“I’m not afraid to bring them home if they don’t make what they are worth. Don’t be afraid to race, because there’s a lot of fun and money in racing too, and the market for good racehorses right now is very strong. [Listed winner] Volfango was unsaleable – we never took him to a sale because of vet issues but he became a very consistent stakes horses for us.
“The vets have to cover their backs, but the good teams are the buyers and vets that have worked together for a long time and are confident in their decisions. A lot of emphasis is put on the x-rays, but they can’t predict if he’s a good racehorse!”
He adds: “We have sold at Tattersalls before, including last year. We consign everything ourselves when logistics allow, as we consign ony homebreds. Saint Pair is a brand, and it’s important that we sell the horses under our own name.
“Those selling at Tattersalls are all just lovely yearlings. They are all very well-bred and very nice horses so we are very happy to take them to Book 1. There is the first foal out of Irish Rookie, which is exciting. He’s a lovely colt.”
Irish Rookie, who was trained by Martyn Meade to run second in the Poule d’Essai des Pouliches, was bought by Putsch through Crispin de Moubray at the Tattersalls December Sale in 2016 for 935,000gns.
Putsch has continued to renew his broodmare band with high quality purchases of fillies-in-training, and carefully integrates them into his operation.
“When buying fillies, I still prefer form over pedigree,” he says. “Obviously, you want the best of both, but I still very much believe in the power of the first generation so if there’s a lot of class in the mare and the sire it’s the first thing that I look at before I go deep into the pedigree.
“The in-depth pedigree study is more of an intellectual pastime to amuse myself. If the quality is in the sire and in the dam, that’s the best chance you have of buying a top-class producer.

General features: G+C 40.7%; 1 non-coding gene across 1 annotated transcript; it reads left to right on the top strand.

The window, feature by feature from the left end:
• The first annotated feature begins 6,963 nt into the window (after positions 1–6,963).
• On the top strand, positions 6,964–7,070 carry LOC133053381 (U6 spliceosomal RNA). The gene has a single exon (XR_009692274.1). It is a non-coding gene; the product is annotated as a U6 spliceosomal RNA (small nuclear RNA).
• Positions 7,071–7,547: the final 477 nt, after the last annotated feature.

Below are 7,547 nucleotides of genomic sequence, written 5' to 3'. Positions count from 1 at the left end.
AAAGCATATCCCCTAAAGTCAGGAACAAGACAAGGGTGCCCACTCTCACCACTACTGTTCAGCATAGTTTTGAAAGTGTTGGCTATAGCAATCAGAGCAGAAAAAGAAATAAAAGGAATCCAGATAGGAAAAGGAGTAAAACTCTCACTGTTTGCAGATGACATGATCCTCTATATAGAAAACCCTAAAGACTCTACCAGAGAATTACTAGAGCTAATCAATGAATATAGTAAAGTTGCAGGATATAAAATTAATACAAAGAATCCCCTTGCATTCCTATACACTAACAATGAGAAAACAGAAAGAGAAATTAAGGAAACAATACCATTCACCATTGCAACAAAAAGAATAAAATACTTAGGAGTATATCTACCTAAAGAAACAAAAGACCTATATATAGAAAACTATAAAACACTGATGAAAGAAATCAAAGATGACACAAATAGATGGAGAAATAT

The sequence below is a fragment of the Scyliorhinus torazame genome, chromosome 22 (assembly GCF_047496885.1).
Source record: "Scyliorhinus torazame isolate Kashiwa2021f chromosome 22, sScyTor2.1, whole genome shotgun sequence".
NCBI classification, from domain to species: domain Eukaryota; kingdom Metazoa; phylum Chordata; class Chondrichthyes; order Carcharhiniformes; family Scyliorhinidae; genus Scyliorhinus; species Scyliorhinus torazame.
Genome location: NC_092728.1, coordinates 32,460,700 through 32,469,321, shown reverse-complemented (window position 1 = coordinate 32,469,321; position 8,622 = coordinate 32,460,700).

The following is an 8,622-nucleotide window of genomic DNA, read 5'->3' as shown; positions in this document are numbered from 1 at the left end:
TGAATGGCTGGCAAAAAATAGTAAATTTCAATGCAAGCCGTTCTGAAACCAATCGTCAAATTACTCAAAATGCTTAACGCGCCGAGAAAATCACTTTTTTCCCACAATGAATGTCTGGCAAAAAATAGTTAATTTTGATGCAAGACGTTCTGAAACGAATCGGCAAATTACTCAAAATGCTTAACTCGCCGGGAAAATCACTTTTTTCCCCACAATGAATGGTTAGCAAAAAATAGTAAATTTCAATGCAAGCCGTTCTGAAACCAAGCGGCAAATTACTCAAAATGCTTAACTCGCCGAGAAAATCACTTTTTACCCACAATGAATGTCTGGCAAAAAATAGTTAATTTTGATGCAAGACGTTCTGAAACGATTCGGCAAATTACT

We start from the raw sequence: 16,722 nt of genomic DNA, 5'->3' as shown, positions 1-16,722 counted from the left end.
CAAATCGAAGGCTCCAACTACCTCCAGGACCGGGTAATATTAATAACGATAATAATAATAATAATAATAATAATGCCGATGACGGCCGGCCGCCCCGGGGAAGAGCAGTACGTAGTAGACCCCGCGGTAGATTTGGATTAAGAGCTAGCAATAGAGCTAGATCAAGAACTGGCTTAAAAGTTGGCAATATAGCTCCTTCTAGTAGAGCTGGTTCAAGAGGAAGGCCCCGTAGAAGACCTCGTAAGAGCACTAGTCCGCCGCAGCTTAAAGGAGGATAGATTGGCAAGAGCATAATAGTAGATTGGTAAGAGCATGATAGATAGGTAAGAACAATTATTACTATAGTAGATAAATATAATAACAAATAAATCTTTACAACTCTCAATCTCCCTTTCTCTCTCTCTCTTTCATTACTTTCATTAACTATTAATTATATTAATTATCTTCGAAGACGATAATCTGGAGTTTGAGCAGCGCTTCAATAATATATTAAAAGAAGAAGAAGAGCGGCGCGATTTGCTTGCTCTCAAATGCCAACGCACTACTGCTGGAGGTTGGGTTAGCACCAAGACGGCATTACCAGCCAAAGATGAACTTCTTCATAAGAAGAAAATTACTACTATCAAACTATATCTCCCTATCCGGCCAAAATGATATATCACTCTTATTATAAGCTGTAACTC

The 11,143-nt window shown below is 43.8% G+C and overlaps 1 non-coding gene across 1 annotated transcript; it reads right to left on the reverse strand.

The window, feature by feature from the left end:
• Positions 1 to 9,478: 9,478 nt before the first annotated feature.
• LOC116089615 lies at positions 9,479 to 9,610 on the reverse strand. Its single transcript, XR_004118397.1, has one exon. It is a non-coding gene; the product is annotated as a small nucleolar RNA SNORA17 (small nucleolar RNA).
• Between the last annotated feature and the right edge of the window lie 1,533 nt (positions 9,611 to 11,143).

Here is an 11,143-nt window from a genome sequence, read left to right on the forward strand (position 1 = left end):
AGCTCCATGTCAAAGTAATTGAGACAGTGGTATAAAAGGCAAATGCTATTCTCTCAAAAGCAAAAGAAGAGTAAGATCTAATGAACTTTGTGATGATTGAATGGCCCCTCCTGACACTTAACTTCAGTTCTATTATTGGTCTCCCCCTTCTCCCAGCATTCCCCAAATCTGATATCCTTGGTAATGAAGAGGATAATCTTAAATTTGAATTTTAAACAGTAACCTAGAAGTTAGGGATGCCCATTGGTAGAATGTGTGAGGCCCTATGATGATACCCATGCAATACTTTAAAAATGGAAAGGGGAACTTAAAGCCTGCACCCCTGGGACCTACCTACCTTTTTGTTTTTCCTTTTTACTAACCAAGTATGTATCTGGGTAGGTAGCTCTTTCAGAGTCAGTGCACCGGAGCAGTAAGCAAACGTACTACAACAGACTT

“I try to identify families when they are on the up. Most people buy families when they are peaking, and I try to find them when I think something’s happening. It’s not always easy, and I’m not always right!
“The in-depth pedigree study is more of an intellectual pastime to amuse myself”
“This is what happened with Via Milano, who we bought out of training when there wasn’t much in the pedigree, and what she has done for us is quite spectacular. It’s a very special family to us.
“My preferred mating is to send a stakes-winning or -producing mare to a confirmed stallion, but these stallions are not easy to get to and they are very expensive. When you look at the numbers of mares that these stallions are covering you can definitely argue that they are over-priced. And you also have to ask when a stallion becomes a ‘confirmed’ stallion.
“They can have a spectacular start, and everybody flies to them but after time you realise they have a chink in the armour. Of those elite stallions, in Europe there are only about five, and you can breed only a small number of mares to them.
“Again, if there is a stallion that I really liked as a racehorse, who did enough as a racehorse, then I’m not afraid to use them as I think they might present better value than a half-confirmed stallion who is over-hyped. Frankel is the obvious example of this, but also Muhaarar, who was a wonderful racehorse.”
He adds: “There is plenty of discussion at the moment about capping the books for stallions and I am all for it. Given the almost unlimited numbers that stallions are covering in Europe, stallion fees are far too high. The breeders are also implicit in the market: an Australian breeder once told me that breeders are like lemmings!
“They all flock together to the same stallion and that hurts them in the end. It’s a chronic problem that affects us all. Really good stallions don’t need large books of mares to make it – look at Monsun, who never had more than 40 foals in his first five years.”
Given his choice to keep numbers on the stud limited, Putsch also sells a number of high-profile fillies and broodmares. They have also continued to add to the families for new breeders, such as Via Medici, a daughter of Via Milano, now in Japan and dam of champion two-year-old and dual Group 1 winner Admire Mars.
This year’s unbeaten Prix du Royaumont heroine Pellegrina is another progeny of a Saint Pair mare, with her dam Pearls Of Passion, out of Pearly Shells, having been sold for 600,000gns at Tattersalls.
With his attention to detail and commitment to breeding and raising top-class horses, Putsch continues to drive his breeding operation towards an ever-expanding future, developing his bloodstock with precision and perception.
Fewer and fewer commercial breeders are in the position where they can support their stock to the level that Putsch is prepared to, and his belief in his stud and his horses puts weight behind the banner of Haras de Saint Pair.